It is a matter of principle: as far as I am concerned, the principle is that we should, at all times, allow people to keep their wealth rather than deciding what is best for that wealth. Way back at the beginning of my political career, I believed that we should have been the party that introduced the sale of council houses, and that was in favour of spreading wealth. Because we did not drive the policy, the funds were not used to replenish the housing stock—we all know what happened because we did not lead that reform. We must learn that lesson and apply it to this particular reform, which is about giving people freedom over their savings.
Thirdly, the Government and the Opposition parties are feeling their way to a new consensus on pensions. Even 10 years ago—certainly 20 years ago—we had extraordinarily high hopes for what the Government could achieve for everybody on pensions, but now our objectives are much more limited. All the Government's energy should be spent on ensuring that everybody is brought up to a minimum pension provision. What people do above that is not our concern, and we should not try to put our sticky fingers into people's private affairs.
In conclusion, first, although some people in Birkenhead would benefit, that is not the only reason why one should vote on the proposals; secondly, the Labour party should be about spreading wealth, not confiscating it; and thirdly, we must think about what the Government can do well and concentrate on that, rather than meddling in affairs that we continually get wrong.
I normally pride myself on speaking for the poor, marginalised and dispossessed, but occasionally I keep in with the well-off, and this is one such occasion.
I accept that we are discussing relatively small numbers of people and relatively large pension pots, but as Mr. Garnier said a moment ago, that is no reason why the regime should not be rational and sensible.
The Minister's arguments are woefully thin. The freedom not to annuitise has always been subject to two caveats: first, that one does not then make a claim on means-tested benefits, which is dealt with explicitly in the amendment; and secondly, that the tax take is eventually obtained. The Minister is worried that people will pick up tax relief when they pay in, tax relief on the fund and a tax-free lump sum. However, one does not get a tax-free lump sum until the money is taken out. It is not the case that when someone picks up a tax-free lump sum the taxpayer does not get their share, because people do not get a tax-free lump sum if they do not annuitise. I cannot see the relevance of the tax-free lump sum. On death, a 35 per cent. tax rate applies to uncashed pension pots, so the taxpayer potentially takes a beneficial stake compared with a tax-free lump sum being taken and the rest of the pot being taxed as income. The taxpayer may make a gain, and it is hard to see the potential loss.
If the Minister will not abandon that principle, in the spirit of new Labour, he surely wants to modernise it. In 1976, the age limit at which that provision bites was raised to 75 for particular sorts of pensions. Yesterday, some discussion occurred in the other place about the relationship between that threshold and life expectancies. Undoubtedly unintentionally, Baroness Hollis gave the other place the misleading impression that the life expectancy in years for a man of 65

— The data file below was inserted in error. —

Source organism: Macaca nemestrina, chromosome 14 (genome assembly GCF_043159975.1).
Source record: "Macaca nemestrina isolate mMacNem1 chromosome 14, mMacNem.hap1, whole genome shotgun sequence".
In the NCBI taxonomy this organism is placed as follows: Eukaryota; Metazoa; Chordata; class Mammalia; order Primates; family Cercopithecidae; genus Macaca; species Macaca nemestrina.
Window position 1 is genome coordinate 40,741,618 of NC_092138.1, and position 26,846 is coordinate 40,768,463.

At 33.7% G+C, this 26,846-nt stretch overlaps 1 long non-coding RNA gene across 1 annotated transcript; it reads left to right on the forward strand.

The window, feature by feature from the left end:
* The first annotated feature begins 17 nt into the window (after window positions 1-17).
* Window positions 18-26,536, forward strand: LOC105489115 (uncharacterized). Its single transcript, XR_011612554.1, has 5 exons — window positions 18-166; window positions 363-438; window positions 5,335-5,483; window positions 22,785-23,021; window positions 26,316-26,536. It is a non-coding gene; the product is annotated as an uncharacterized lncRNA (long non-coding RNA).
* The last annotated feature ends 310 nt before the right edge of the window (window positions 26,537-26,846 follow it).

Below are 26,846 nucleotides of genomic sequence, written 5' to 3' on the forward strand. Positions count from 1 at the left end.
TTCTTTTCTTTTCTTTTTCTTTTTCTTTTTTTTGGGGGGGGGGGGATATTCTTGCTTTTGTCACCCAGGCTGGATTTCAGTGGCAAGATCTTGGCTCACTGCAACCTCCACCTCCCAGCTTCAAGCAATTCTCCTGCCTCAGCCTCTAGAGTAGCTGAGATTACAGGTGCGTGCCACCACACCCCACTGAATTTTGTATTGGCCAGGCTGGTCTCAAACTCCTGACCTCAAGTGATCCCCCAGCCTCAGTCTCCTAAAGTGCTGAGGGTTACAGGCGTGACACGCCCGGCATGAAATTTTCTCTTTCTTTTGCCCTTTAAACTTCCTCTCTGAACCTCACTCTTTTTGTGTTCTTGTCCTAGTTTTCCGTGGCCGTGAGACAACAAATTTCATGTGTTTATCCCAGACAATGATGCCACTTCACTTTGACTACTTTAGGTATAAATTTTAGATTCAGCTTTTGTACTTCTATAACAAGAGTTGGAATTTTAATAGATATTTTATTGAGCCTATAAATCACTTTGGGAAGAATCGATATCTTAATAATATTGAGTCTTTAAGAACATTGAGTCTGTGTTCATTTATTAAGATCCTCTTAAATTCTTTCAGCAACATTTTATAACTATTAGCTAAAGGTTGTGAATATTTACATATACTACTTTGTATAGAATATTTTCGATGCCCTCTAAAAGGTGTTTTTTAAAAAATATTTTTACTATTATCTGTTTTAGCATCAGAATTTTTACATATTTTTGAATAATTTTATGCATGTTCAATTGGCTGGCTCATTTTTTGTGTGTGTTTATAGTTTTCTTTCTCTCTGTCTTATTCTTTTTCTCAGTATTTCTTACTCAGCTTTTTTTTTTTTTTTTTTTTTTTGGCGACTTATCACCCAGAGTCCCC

"is now about 16, so far as we can tell."—[Hansard, House of Lords, 15 November 2004; Vol. 666, c. 1231.]
However, the Turner report states that the figure is 19 years, which is the most up-to-date estimate. That point is significant because, since the age threshold was raised to 75, male life expectancy has risen not by three and a half years, which is the impression that Baroness Hollis gave to the other place last night, but by six and a half years, which makes the case for raising the age threshold from 75 to 80 compelling.
Today, my noble Friend Lord Oakeshott has written to Baroness Hollis asking her to correct the record, and I hope that she will do so. The substantive point is that freezing the threshold at 75, which the Government want to do, will make the provision bite more and more. When the threshold was first introduced, a good number of men would not have made it to 75. With substantially enhanced life expectancies, more and more people are being covered by the annuity rule.
A moment ago, the Government hinted that next summer, after the election, they might think about the threshold. Surely the electorate deserve better than that—they deserve to know the Government's plans. The amendment does not change any of the arguments of principle. I agree that the restriction is not necessary in principle, and if the framers of the legislation and its amenders in 1976 intended the provision to apply to a particular proportion of the retired population, keeping that threshold up to date with changes in life expectancy would not even undermine the Government's principle.
I know that several other hon. Members have, like me, pursued the issue over a number of years, and I am sure that the House would like to hear from them. However, I share the view taken by my noble Friends that the annuity rule is altogether unnecessary. At the very least, I ask the Government to reflect on whether raising the threshold might go a good way to addressing some of the concerns that have been expressed.
I agree with everything that Mr. Webb just said—he made some extremely valuable points.